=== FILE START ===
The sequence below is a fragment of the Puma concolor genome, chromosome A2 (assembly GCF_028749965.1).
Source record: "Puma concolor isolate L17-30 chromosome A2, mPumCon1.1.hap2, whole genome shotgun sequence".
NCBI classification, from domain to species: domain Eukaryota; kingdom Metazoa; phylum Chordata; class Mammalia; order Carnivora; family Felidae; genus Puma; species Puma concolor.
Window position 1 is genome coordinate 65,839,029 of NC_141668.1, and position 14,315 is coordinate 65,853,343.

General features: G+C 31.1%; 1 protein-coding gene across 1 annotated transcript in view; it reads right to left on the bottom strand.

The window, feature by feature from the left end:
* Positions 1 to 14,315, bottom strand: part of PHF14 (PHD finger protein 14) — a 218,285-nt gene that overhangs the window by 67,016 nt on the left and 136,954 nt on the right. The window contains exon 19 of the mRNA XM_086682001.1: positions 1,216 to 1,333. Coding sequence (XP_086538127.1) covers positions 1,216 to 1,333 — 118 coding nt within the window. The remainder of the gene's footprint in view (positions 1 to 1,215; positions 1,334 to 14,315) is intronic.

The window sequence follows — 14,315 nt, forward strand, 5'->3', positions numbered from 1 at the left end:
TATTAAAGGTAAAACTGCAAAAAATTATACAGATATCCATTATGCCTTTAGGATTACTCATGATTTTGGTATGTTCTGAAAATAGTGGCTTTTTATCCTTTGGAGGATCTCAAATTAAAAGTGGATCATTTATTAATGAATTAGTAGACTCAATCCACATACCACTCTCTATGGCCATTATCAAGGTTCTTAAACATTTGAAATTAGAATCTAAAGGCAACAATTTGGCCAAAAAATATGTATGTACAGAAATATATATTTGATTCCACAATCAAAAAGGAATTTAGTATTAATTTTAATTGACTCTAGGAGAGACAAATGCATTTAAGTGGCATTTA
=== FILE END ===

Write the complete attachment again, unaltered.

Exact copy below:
The sequence below is a fragment of the Puma concolor genome, chromosome A2 (assembly GCF_028749965.1).
Source record: "Puma concolor isolate L17-30 chromosome A2, mPumCon1.1.hap2, whole genome shotgun sequence".
NCBI classification, from domain to species: domain Eukaryota; kingdom Metazoa; phylum Chordata; class Mammalia; order Carnivora; family Felidae; genus Puma; species Puma concolor.
Window position 1 is genome coordinate 65,839,029 of NC_141668.1, and position 14,315 is coordinate 65,853,343.

General features: G+C 31.1%; 1 protein-coding gene across 1 annotated transcript in view; it reads right to left on the bottom strand.

The window, feature by feature from the left end:
* Positions 1 to 14,315, bottom strand: part of PHF14 (PHD finger protein 14) — a 218,285-nt gene that overhangs the window by 67,016 nt on the left and 136,954 nt on the right. The window contains exon 19 of the mRNA XM_086682001.1: positions 1,216 to 1,333. Coding sequence (XP_086538127.1) covers positions 1,216 to 1,333 — 118 coding nt within the window. The remainder of the gene's footprint in view (positions 1 to 1,215; positions 1,334 to 14,315) is intronic.

The window sequence follows — 14,315 nt, forward strand, 5'->3', positions numbered from 1 at the left end:
TATTAAAGGTAAAACTGCAAAAAATTATACAGATATCCATTATGCCTTTAGGATTACTCATGATTTTGGTATGTTCTGAAAATAGTGGCTTTTTATCCTTTGGAGGATCTCAAATTAAAAGTGGATCATTTATTAATGAATTAGTAGACTCAATCCACATACCACTCTCTATGGCCATTATCAAGGTTCTTAAACATTTGAAATTAGAATCTAAAGGCAACAATTTGGCCAAAAAATATGTATGTACAGAAATATATATTTGATTCCACAATCAAAAAGGAATTTAGTATTAATTTTAATTGACTCTAGGAGAGACAAATGCATTTAAGTGGCATTTA